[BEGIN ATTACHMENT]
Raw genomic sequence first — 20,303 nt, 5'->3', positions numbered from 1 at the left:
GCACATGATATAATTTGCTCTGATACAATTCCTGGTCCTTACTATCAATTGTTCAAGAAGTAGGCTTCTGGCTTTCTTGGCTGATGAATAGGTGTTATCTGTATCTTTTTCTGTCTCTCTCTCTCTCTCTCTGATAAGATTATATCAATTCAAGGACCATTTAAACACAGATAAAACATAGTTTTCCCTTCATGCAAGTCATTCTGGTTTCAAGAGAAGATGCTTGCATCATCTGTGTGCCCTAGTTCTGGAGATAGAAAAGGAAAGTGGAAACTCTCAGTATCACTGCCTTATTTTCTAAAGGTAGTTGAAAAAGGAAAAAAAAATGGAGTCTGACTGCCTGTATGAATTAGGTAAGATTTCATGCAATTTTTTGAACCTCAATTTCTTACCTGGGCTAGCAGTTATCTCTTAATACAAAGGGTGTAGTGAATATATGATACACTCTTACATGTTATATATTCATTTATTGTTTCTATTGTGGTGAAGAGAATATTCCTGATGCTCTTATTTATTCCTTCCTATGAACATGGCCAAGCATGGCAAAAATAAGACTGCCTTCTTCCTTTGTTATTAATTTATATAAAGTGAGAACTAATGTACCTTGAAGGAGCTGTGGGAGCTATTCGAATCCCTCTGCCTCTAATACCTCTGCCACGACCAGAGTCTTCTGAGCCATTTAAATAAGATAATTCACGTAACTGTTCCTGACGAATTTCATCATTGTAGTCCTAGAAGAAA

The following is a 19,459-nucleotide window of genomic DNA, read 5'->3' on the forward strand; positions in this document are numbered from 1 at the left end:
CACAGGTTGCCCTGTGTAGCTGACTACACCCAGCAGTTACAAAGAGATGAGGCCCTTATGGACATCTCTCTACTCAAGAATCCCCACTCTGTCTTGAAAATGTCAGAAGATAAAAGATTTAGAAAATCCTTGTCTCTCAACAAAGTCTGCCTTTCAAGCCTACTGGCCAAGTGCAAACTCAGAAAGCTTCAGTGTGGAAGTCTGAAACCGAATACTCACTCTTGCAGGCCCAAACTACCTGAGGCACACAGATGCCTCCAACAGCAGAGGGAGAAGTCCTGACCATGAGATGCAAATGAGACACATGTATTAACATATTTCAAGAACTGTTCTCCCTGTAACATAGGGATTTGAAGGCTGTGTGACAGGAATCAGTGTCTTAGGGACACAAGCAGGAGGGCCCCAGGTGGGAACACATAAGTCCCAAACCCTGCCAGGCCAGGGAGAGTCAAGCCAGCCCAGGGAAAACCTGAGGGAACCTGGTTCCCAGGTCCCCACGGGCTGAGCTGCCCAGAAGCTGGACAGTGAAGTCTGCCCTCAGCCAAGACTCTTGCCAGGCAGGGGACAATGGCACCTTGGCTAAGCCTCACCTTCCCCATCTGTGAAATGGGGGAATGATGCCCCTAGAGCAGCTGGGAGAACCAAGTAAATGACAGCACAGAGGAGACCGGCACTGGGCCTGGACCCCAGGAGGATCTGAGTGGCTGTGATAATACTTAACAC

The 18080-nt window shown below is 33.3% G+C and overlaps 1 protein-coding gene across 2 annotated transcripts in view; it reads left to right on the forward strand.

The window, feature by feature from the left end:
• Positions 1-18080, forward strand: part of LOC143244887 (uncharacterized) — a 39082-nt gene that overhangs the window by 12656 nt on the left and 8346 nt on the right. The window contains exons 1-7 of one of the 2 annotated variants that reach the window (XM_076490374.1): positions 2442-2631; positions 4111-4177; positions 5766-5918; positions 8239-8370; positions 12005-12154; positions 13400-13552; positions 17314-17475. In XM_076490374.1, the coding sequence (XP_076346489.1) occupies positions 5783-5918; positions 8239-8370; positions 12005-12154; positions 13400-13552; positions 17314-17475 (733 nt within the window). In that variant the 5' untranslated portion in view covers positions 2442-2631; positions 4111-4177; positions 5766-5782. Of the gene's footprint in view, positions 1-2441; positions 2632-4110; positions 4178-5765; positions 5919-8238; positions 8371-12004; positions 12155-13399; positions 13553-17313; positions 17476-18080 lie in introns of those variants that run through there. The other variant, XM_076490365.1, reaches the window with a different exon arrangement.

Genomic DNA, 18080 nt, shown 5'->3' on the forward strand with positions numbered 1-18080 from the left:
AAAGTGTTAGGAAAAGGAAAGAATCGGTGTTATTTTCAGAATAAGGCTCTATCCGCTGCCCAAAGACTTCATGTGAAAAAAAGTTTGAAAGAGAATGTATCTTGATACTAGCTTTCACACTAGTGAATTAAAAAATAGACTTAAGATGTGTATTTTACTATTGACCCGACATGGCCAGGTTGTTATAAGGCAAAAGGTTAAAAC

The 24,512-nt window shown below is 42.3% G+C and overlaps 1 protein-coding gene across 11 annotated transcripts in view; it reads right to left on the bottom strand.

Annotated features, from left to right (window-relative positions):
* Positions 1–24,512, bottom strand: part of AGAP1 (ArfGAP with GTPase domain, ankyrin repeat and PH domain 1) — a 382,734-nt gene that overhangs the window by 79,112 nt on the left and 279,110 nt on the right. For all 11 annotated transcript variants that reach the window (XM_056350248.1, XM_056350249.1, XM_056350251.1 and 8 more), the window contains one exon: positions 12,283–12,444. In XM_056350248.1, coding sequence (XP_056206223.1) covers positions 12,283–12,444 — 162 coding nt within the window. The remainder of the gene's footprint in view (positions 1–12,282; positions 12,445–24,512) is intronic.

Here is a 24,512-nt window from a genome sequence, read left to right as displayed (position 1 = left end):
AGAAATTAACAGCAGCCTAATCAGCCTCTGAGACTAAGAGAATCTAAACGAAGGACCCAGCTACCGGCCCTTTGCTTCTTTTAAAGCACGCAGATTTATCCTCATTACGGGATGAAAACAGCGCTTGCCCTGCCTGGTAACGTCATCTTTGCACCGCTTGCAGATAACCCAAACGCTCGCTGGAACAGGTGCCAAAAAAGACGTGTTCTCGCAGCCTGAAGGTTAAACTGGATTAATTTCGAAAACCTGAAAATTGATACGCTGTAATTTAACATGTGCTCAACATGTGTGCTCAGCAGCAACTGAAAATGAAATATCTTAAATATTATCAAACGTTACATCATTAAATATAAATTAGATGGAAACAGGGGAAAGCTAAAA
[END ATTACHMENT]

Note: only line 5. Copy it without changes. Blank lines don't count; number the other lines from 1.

The 18080-nt window shown below is 33.3% G+C and overlaps 1 protein-coding gene across 2 annotated transcripts in view; it reads left to right on the forward strand.